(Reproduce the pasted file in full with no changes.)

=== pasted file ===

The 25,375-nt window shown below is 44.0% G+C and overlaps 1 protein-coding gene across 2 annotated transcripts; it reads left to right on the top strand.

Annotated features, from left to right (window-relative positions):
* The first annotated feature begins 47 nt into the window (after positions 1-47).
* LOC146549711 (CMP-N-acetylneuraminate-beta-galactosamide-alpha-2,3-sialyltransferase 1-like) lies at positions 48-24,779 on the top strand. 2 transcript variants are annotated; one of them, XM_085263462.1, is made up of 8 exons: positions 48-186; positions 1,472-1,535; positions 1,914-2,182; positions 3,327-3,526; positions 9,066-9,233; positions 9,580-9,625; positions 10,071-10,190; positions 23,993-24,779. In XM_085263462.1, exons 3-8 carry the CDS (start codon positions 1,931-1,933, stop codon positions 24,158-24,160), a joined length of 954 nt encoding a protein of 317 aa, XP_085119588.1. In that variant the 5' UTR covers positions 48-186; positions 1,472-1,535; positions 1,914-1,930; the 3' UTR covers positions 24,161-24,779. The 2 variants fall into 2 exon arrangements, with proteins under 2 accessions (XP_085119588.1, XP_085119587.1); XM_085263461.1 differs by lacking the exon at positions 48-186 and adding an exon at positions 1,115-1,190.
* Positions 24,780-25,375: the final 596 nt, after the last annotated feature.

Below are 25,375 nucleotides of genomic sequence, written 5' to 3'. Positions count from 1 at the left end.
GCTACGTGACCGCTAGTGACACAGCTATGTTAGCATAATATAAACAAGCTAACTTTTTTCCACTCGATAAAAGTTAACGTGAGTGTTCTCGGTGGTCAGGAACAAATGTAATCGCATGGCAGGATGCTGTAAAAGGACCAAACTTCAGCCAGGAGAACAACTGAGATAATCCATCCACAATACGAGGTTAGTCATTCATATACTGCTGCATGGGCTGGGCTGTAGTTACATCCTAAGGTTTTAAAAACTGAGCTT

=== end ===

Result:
The 25,375-nt window shown below is 44.0% G+C and overlaps 1 protein-coding gene across 2 annotated transcripts; it reads left to right on the top strand.

Annotated features, from left to right (window-relative positions):
* The first annotated feature begins 47 nt into the window (after positions 1-47).
* LOC146549711 (CMP-N-acetylneuraminate-beta-galactosamide-alpha-2,3-sialyltransferase 1-like) lies at positions 48-24,779 on the top strand. 2 transcript variants are annotated; one of them, XM_085263462.1, is made up of 8 exons: positions 48-186; positions 1,472-1,535; positions 1,914-2,182; positions 3,327-3,526; positions 9,066-9,233; positions 9,580-9,625; positions 10,071-10,190; positions 23,993-24,779. In XM_085263462.1, exons 3-8 carry the CDS (start codon positions 1,931-1,933, stop codon positions 24,158-24,160), a joined length of 954 nt encoding a protein of 317 aa, XP_085119588.1. In that variant the 5' UTR covers positions 48-186; positions 1,472-1,535; positions 1,914-1,930; the 3' UTR covers positions 24,161-24,779. The 2 variants fall into 2 exon arrangements, with proteins under 2 accessions (XP_085119588.1, XP_085119587.1); XM_085263461.1 differs by lacking the exon at positions 48-186 and adding an exon at positions 1,115-1,190.
* Positions 24,780-25,375: the final 596 nt, after the last annotated feature.

Below are 25,375 nucleotides of genomic sequence, written 5' to 3'. Positions count from 1 at the left end.
GCTACGTGACCGCTAGTGACACAGCTATGTTAGCATAATATAAACAAGCTAACTTTTTTCCACTCGATAAAAGTTAACGTGAGTGTTCTCGGTGGTCAGGAACAAATGTAATCGCATGGCAGGATGCTGTAAAAGGACCAAACTTCAGCCAGGAGAACAACTGAGATAATCCATCCACAATACGAGGTTAGTCATTCATATACTGCTGCATGGGCTGGGCTGTAGTTACATCCTAAGGTTTTAAAAACTGAGCTT